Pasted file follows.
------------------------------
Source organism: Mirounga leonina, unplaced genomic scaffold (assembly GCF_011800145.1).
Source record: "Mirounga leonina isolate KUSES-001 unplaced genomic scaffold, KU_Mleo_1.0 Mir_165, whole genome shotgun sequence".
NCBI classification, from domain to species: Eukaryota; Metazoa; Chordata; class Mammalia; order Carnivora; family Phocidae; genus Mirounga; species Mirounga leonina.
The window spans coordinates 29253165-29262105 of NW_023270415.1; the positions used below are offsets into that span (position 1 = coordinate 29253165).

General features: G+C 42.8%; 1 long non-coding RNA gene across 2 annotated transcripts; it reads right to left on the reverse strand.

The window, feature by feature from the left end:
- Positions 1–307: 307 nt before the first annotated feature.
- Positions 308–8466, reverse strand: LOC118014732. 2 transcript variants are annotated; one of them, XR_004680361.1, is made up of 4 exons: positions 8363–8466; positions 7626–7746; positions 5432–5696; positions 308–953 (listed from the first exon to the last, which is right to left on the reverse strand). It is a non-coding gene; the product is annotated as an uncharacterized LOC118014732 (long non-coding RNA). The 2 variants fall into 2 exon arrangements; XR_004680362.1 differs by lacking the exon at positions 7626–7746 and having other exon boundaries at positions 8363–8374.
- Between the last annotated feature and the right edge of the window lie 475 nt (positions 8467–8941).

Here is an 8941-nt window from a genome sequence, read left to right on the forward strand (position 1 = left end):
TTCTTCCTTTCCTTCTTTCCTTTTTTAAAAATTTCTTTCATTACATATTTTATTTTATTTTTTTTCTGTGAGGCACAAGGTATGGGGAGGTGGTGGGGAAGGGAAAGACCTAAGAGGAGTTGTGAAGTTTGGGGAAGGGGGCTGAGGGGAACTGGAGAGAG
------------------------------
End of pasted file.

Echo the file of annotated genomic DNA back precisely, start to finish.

Source organism: Mirounga leonina, unplaced genomic scaffold (assembly GCF_011800145.1).
Source record: "Mirounga leonina isolate KUSES-001 unplaced genomic scaffold, KU_Mleo_1.0 Mir_165, whole genome shotgun sequence".
NCBI classification, from domain to species: Eukaryota; Metazoa; Chordata; class Mammalia; order Carnivora; family Phocidae; genus Mirounga; species Mirounga leonina.
The window spans coordinates 29253165-29262105 of NW_023270415.1; the positions used below are offsets into that span (position 1 = coordinate 29253165).

General features: G+C 42.8%; 1 long non-coding RNA gene across 2 annotated transcripts; it reads right to left on the reverse strand.

The window, feature by feature from the left end:
- Positions 1–307: 307 nt before the first annotated feature.
- Positions 308–8466, reverse strand: LOC118014732. 2 transcript variants are annotated; one of them, XR_004680361.1, is made up of 4 exons: positions 8363–8466; positions 7626–7746; positions 5432–5696; positions 308–953 (listed from the first exon to the last, which is right to left on the reverse strand). It is a non-coding gene; the product is annotated as an uncharacterized LOC118014732 (long non-coding RNA). The 2 variants fall into 2 exon arrangements; XR_004680362.1 differs by lacking the exon at positions 7626–7746 and having other exon boundaries at positions 8363–8374.
- Between the last annotated feature and the right edge of the window lie 475 nt (positions 8467–8941).

Here is an 8941-nt window from a genome sequence, read left to right on the forward strand (position 1 = left end):
TTCTTCCTTTCCTTCTTTCCTTTTTTAAAAATTTCTTTCATTACATATTTTATTTTATTTTTTTTCTGTGAGGCACAAGGTATGGGGAGGTGGTGGGGAAGGGAAAGACCTAAGAGGAGTTGTGAAGTTTGGGGAAGGGGGCTGAGGGGAACTGGAGAGAG